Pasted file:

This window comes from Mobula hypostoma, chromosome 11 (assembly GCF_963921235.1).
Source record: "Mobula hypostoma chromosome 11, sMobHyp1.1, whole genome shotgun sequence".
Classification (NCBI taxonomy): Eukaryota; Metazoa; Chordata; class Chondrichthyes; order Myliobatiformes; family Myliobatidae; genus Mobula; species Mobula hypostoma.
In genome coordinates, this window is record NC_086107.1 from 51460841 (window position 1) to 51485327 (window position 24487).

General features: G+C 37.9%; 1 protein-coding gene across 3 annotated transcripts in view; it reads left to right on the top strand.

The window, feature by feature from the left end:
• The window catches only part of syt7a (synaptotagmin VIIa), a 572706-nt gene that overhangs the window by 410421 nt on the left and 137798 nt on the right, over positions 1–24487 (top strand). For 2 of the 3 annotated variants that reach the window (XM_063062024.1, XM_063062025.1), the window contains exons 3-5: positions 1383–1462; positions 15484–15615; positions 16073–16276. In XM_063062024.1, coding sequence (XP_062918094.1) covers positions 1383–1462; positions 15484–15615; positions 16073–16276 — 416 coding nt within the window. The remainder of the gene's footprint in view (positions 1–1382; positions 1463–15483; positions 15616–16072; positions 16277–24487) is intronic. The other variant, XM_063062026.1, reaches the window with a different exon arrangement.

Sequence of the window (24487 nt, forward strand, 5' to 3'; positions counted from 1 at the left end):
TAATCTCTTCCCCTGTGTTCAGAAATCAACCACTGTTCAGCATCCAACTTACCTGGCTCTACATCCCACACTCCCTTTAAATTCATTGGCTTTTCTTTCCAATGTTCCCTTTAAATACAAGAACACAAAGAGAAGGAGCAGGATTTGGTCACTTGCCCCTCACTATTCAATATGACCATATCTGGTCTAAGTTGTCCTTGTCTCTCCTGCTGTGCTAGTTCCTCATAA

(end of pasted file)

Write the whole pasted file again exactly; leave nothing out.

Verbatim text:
This window comes from Mobula hypostoma, chromosome 11 (assembly GCF_963921235.1).
Source record: "Mobula hypostoma chromosome 11, sMobHyp1.1, whole genome shotgun sequence".
Classification (NCBI taxonomy): Eukaryota; Metazoa; Chordata; class Chondrichthyes; order Myliobatiformes; family Myliobatidae; genus Mobula; species Mobula hypostoma.
In genome coordinates, this window is record NC_086107.1 from 51460841 (window position 1) to 51485327 (window position 24487).

General features: G+C 37.9%; 1 protein-coding gene across 3 annotated transcripts in view; it reads left to right on the top strand.

The window, feature by feature from the left end:
• The window catches only part of syt7a (synaptotagmin VIIa), a 572706-nt gene that overhangs the window by 410421 nt on the left and 137798 nt on the right, over positions 1–24487 (top strand). For 2 of the 3 annotated variants that reach the window (XM_063062024.1, XM_063062025.1), the window contains exons 3-5: positions 1383–1462; positions 15484–15615; positions 16073–16276. In XM_063062024.1, coding sequence (XP_062918094.1) covers positions 1383–1462; positions 15484–15615; positions 16073–16276 — 416 coding nt within the window. The remainder of the gene's footprint in view (positions 1–1382; positions 1463–15483; positions 15616–16072; positions 16277–24487) is intronic. The other variant, XM_063062026.1, reaches the window with a different exon arrangement.

Sequence of the window (24487 nt, forward strand, 5' to 3'; positions counted from 1 at the left end):
TAATCTCTTCCCCTGTGTTCAGAAATCAACCACTGTTCAGCATCCAACTTACCTGGCTCTACATCCCACACTCCCTTTAAATTCATTGGCTTTTCTTTCCAATGTTCCCTTTAAATACAAGAACACAAAGAGAAGGAGCAGGATTTGGTCACTTGCCCCTCACTATTCAATATGACCATATCTGGTCTAAGTTGTCCTTGTCTCTCCTGCTGTGCTAGTTCCTCATAA